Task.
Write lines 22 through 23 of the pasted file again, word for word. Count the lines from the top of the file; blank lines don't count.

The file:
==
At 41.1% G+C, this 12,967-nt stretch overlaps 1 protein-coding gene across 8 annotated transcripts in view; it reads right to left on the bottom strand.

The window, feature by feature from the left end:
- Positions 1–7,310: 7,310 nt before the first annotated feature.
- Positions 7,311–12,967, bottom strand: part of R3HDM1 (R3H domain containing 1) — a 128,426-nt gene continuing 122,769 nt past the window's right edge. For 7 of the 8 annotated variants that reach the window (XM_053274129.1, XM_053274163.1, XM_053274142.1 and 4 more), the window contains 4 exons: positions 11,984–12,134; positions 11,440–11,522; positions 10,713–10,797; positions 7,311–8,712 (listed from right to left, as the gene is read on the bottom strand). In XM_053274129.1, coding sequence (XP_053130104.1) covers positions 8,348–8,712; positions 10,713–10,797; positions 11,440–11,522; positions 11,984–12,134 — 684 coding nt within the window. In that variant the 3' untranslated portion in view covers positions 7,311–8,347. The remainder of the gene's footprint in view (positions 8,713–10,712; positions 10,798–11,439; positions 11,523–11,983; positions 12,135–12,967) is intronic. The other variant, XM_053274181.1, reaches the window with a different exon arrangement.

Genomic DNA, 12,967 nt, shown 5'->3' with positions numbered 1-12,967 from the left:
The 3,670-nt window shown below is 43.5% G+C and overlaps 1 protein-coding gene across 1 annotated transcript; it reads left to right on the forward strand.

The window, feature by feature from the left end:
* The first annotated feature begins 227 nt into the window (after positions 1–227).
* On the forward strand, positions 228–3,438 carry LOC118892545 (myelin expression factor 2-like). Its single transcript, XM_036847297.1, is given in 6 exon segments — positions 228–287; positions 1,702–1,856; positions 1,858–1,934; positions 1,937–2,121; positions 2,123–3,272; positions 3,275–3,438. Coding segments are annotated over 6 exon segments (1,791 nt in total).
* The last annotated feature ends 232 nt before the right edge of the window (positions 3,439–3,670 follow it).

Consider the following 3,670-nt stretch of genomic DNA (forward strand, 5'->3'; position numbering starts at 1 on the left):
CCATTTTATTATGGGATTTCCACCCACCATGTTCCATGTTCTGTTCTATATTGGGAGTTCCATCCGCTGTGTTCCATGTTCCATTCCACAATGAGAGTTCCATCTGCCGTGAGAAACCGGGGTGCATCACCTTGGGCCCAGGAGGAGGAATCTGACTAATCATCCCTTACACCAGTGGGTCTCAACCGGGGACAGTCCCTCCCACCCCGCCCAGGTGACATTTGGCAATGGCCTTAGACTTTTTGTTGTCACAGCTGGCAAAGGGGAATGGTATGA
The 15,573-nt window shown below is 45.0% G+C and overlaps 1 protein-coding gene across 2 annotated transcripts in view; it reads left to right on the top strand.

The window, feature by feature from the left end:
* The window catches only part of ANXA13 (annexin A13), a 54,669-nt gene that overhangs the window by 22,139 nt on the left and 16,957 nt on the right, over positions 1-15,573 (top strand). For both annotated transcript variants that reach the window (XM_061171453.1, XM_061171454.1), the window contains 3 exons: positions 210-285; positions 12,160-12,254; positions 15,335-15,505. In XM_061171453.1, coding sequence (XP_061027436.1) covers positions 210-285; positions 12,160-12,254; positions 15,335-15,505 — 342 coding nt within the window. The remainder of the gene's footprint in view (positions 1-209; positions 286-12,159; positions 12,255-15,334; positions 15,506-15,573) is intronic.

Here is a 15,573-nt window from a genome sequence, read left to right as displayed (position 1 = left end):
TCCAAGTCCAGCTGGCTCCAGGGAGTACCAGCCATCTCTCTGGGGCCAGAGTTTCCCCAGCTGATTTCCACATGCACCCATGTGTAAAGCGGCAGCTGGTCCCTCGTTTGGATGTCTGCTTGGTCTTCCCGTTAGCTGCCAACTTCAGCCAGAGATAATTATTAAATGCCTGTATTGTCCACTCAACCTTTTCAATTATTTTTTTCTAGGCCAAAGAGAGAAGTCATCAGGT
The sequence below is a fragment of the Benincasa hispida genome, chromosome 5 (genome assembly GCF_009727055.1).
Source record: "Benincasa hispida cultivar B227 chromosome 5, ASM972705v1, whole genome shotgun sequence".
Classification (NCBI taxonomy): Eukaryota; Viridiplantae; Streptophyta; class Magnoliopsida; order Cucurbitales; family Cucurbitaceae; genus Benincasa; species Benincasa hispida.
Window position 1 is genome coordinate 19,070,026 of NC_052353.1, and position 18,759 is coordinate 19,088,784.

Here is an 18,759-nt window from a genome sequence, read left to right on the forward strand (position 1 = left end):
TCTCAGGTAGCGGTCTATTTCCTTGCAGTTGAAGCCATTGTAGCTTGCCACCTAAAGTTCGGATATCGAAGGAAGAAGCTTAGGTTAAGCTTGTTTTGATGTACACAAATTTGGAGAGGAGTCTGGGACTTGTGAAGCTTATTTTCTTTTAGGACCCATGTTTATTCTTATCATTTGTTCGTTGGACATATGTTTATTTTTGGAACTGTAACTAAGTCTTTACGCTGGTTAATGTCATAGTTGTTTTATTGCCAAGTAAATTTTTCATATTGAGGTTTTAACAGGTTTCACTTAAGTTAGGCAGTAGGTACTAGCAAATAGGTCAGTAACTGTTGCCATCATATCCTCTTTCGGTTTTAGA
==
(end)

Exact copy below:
Here is an 18,759-nt window from a genome sequence, read left to right on the forward strand (position 1 = left end):
TCTCAGGTAGCGGTCTATTTCCTTGCAGTTGAAGCCATTGTAGCTTGCCACCTAAAGTTCGGATATCGAAGGAAGAAGCTTAGGTTAAGCTTGTTTTGATGTACACAAATTTGGAGAGGAGTCTGGGACTTGTGAAGCTTATTTTCTTTTAGGACCCATGTTTATTCTTATCATTTGTTCGTTGGACATATGTTTATTTTTGGAACTGTAACTAAGTCTTTACGCTGGTTAATGTCATAGTTGTTTTATTGCCAAGTAAATTTTTCATATTGAGGTTTTAACAGGTTTCACTTAAGTTAGGCAGTAGGTACTAGCAAATAGGTCAGTAACTGTTGCCATCATATCCTCTTTCGGTTTTAGA